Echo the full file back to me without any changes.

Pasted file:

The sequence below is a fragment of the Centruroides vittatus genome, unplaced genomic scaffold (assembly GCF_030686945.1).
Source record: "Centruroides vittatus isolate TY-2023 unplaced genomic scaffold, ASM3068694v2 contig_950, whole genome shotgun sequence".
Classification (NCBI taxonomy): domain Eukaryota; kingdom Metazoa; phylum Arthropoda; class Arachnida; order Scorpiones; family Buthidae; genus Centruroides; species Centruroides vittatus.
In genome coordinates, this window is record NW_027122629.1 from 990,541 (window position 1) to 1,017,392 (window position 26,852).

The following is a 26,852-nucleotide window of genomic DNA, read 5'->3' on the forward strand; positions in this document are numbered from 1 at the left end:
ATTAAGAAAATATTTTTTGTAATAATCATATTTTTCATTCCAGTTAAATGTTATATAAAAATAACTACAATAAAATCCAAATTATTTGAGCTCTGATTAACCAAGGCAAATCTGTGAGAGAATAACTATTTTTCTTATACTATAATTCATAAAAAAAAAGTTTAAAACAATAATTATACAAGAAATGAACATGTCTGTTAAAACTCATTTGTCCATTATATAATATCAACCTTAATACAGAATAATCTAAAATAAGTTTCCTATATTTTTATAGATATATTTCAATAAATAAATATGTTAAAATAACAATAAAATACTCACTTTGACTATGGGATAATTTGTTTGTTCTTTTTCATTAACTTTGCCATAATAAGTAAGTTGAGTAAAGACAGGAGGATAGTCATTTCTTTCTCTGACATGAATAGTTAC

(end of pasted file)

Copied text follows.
The sequence below is a fragment of the Centruroides vittatus genome, unplaced genomic scaffold (assembly GCF_030686945.1).
Source record: "Centruroides vittatus isolate TY-2023 unplaced genomic scaffold, ASM3068694v2 contig_950, whole genome shotgun sequence".
Classification (NCBI taxonomy): domain Eukaryota; kingdom Metazoa; phylum Arthropoda; class Arachnida; order Scorpiones; family Buthidae; genus Centruroides; species Centruroides vittatus.
In genome coordinates, this window is record NW_027122629.1 from 990,541 (window position 1) to 1,017,392 (window position 26,852).

The following is a 26,852-nucleotide window of genomic DNA, read 5'->3' on the forward strand; positions in this document are numbered from 1 at the left end:
ATTAAGAAAATATTTTTTGTAATAATCATATTTTTCATTCCAGTTAAATGTTATATAAAAATAACTACAATAAAATCCAAATTATTTGAGCTCTGATTAACCAAGGCAAATCTGTGAGAGAATAACTATTTTTCTTATACTATAATTCATAAAAAAAAAGTTTAAAACAATAATTATACAAGAAATGAACATGTCTGTTAAAACTCATTTGTCCATTATATAATATCAACCTTAATACAGAATAATCTAAAATAAGTTTCCTATATTTTTATAGATATATTTCAATAAATAAATATGTTAAAATAACAATAAAATACTCACTTTGACTATGGGATAATTTGTTTGTTCTTTTTCATTAACTTTGCCATAATAAGTAAGTTGAGTAAAGACAGGAGGATAGTCATTTCTTTCTCTGACATGAATAGTTAC